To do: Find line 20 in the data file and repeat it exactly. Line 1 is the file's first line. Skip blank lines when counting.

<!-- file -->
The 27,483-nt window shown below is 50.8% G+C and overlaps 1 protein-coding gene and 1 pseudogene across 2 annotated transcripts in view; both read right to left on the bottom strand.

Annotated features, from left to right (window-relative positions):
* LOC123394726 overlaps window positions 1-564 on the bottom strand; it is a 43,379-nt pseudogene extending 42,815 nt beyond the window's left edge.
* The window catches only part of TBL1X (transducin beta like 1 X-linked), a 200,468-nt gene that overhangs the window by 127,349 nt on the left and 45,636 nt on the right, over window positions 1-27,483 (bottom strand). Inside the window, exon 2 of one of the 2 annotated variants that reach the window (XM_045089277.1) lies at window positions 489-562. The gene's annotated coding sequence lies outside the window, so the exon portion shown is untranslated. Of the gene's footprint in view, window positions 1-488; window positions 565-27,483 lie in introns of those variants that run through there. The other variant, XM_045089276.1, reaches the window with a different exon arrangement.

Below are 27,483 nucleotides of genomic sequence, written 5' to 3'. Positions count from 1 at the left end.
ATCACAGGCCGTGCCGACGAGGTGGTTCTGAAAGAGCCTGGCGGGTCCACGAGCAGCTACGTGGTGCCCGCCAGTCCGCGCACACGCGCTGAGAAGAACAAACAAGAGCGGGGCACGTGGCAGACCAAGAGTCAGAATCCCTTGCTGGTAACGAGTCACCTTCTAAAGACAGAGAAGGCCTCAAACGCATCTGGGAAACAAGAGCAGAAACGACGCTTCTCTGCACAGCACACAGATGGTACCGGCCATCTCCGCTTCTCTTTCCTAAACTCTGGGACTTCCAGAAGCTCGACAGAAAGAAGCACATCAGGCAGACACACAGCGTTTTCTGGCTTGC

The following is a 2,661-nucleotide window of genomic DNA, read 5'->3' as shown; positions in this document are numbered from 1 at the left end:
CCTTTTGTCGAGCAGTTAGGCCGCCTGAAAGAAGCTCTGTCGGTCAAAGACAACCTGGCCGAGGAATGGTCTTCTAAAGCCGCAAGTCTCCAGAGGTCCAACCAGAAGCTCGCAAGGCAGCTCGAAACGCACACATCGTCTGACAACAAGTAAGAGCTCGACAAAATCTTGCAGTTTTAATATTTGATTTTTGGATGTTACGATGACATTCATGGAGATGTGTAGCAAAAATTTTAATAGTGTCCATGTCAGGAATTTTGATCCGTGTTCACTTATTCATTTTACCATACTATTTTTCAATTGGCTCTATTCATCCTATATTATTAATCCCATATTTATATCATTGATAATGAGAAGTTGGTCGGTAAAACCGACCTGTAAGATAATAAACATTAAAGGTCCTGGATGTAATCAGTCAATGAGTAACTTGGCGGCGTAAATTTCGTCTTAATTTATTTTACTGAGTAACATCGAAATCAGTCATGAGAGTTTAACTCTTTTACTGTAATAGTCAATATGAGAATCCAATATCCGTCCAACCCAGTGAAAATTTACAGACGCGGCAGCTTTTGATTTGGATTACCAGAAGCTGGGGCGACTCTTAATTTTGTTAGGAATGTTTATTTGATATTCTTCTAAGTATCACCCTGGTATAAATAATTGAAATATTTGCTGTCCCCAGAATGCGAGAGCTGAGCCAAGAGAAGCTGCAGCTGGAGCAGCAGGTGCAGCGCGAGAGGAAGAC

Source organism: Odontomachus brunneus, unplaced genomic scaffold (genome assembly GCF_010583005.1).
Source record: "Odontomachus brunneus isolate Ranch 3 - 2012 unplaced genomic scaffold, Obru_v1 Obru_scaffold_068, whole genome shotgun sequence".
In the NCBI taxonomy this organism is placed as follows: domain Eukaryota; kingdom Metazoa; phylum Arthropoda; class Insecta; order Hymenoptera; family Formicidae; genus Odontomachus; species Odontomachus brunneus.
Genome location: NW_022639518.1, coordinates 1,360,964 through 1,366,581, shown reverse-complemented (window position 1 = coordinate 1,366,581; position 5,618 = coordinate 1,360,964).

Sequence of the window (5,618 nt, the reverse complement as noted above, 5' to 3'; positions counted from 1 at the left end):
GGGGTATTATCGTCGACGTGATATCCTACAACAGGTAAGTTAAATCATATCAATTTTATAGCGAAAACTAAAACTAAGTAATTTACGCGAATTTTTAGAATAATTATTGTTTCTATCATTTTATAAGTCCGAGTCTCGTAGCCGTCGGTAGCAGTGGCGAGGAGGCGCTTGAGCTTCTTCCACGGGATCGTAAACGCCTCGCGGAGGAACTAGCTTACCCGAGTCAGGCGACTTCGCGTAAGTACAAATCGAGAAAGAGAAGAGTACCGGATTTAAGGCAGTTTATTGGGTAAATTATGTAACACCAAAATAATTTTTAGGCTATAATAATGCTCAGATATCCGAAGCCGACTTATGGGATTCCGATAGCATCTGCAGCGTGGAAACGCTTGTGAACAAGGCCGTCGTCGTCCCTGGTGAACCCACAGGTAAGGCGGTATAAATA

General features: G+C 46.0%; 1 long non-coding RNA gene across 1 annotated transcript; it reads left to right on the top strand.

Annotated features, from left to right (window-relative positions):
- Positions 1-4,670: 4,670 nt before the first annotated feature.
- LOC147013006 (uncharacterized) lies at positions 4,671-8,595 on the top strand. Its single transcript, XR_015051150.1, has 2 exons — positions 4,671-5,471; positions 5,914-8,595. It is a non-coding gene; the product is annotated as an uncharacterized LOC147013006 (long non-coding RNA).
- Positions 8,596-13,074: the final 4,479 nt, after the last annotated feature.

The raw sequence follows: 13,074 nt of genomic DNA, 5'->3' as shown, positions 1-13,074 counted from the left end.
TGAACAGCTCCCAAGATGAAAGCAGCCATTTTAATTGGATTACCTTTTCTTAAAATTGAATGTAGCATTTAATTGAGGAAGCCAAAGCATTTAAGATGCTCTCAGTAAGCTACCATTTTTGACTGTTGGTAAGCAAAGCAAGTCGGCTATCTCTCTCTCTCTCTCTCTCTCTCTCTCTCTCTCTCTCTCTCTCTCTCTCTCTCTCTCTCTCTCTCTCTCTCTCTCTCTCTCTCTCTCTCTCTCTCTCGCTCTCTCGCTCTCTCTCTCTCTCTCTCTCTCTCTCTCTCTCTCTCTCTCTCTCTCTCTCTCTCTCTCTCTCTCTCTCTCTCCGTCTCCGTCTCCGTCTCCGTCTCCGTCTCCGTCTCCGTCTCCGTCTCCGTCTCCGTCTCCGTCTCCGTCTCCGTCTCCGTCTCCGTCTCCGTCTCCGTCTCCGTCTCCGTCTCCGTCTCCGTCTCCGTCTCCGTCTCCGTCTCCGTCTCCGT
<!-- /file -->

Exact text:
The raw sequence follows: 13,074 nt of genomic DNA, 5'->3' as shown, positions 1-13,074 counted from the left end.